At my book club recently we discussed Sharon Salzberg’s Loving-Kindness. Salzberg explains a variety of meditation practices to help us experience love, compassion, joy, and equanimity. At one point she talks about the state of anger and how destructive it can be, even though anger can also spur positive effects like standing up for yourself or others or changing policy for social good. I struggle with how to reconcile using anger for good and letting it eat you up. Similarly, I have an overdeveloped compassion muscle. I am a sponge for the trials and tribulations of friends, family, or even acquaintances. It’s a challenge for me to keep my compassion, which is theoretically a good thing, in check.
So my vocation–telling the stories of the fantastic and invaluable work nonprofits do to help families and communities–is a source of satisfaction and sometimes a strain. As I hear about the injustices my clients are trying to overcome for the people they serve, and the sparse resources they have to do so, I am overcome. I must remind myself to, as Mister Rogers advised, “look for the helpers” whenever there’s a problem or crisis. And the people I write for are the helpers. So that’s a comfort.
Last summer at Lilith Fair I heard Sarah McLachlan sing World on Fire about how we as individuals deal with the myriad weighty challenges in the world. I felt like it was my theme song. I made it my cell phone ringtone for when my nonprofit clients call.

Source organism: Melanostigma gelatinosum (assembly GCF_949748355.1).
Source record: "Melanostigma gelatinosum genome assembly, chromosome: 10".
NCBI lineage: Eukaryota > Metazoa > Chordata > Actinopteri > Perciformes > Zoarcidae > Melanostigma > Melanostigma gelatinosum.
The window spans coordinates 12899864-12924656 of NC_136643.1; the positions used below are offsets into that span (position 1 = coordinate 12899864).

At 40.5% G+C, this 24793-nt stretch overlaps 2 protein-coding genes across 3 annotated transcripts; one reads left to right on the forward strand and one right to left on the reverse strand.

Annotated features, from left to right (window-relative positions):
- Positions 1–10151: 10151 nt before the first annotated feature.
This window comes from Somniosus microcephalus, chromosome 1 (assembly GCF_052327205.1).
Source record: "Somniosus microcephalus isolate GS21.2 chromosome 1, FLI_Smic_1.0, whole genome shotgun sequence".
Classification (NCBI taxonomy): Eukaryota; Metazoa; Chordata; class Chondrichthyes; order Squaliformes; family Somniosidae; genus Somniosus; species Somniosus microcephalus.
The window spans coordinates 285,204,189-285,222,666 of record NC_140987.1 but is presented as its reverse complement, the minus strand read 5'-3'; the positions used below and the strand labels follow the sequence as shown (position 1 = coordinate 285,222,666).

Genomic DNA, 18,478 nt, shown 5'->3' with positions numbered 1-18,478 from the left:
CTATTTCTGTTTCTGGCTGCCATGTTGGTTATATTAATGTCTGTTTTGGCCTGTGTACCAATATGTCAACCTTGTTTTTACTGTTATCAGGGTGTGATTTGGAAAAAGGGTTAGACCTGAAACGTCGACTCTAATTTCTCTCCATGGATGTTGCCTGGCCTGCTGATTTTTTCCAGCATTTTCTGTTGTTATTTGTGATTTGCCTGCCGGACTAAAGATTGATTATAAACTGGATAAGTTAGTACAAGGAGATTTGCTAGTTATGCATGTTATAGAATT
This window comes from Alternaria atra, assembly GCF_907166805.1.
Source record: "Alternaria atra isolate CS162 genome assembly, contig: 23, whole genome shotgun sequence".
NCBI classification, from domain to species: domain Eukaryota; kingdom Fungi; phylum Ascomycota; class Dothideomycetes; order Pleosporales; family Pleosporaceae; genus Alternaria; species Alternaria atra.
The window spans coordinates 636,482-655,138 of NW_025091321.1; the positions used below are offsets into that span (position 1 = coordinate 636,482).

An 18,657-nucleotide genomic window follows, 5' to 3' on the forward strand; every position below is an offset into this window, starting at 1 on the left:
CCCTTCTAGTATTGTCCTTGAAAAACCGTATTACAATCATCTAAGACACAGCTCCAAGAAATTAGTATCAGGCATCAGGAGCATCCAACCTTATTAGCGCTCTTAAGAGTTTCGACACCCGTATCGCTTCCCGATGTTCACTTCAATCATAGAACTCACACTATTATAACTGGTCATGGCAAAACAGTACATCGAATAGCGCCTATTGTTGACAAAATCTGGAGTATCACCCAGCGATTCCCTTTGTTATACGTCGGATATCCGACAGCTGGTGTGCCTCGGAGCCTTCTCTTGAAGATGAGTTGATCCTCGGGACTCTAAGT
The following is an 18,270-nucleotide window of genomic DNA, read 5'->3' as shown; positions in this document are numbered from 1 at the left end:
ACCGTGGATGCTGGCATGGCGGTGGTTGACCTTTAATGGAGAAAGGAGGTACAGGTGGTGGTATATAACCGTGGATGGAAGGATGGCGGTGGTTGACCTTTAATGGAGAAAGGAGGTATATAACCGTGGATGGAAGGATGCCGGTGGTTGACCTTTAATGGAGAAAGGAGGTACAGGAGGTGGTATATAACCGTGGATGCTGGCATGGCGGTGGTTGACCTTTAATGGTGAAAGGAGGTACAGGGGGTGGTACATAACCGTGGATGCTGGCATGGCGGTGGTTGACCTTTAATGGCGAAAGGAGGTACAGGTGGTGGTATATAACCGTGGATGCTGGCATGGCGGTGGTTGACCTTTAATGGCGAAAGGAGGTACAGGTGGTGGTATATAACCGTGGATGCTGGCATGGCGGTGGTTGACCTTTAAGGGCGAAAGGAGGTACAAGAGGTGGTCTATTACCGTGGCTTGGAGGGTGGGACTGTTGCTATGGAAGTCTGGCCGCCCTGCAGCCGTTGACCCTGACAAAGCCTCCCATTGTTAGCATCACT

Sometimes it’s better to turn off the news. One friend of mine in the book club discussion said she turned off NPR for several weeks during the vicious election season and listened to Harry Potter books on cd instead. Why immerse yourself in news that’s going to infuriate you?
But when something horrific and unimaginable is happening to people somewhere else in the world, isn’t it our responsibility to listen and understand, to be a witness to their suffering? I don’t know the answer. If I did that every day, my spirit would crumble. But if I ignore it altogether, who am I? Sometimes personal response to a disaster depends entirely on where you are and what you’re doing when you hear the news. If you’re on vacation or celebrating a holiday with family, it’s easier to mute the news and try to enjoy yourself. If you’re ensconced in everyday life and plugged into the media, it’s easier to get sucked in. Two weeks after my daughter was born the Virginia Tech shooter murdered dozens of students and teachers in Blacksburg. I was spending a lot of time sitting in an overstuffed chair and breastfeeding, so it was hard to ignore the news, especially as my mom who was staying with us to help me out, always tunes in.
All this is to say that I’ve deliberately watched a lot more coverage of the earthquake and tsunami nuclear disaster in Japan than I usually do when something terrible happens somewhere far away. I’m not sure why, and I don’t know that it’s good for my psyche, but it is what it is. I made a donation today to the Red Cross to help the people of Japan. I know there are a lot of worthwhile NGOs working in Japan. I encourage you to support one. I have a lot. A lot of these people now have nothing. The world is on fire. It’s more than I can handle. I bring what I am able.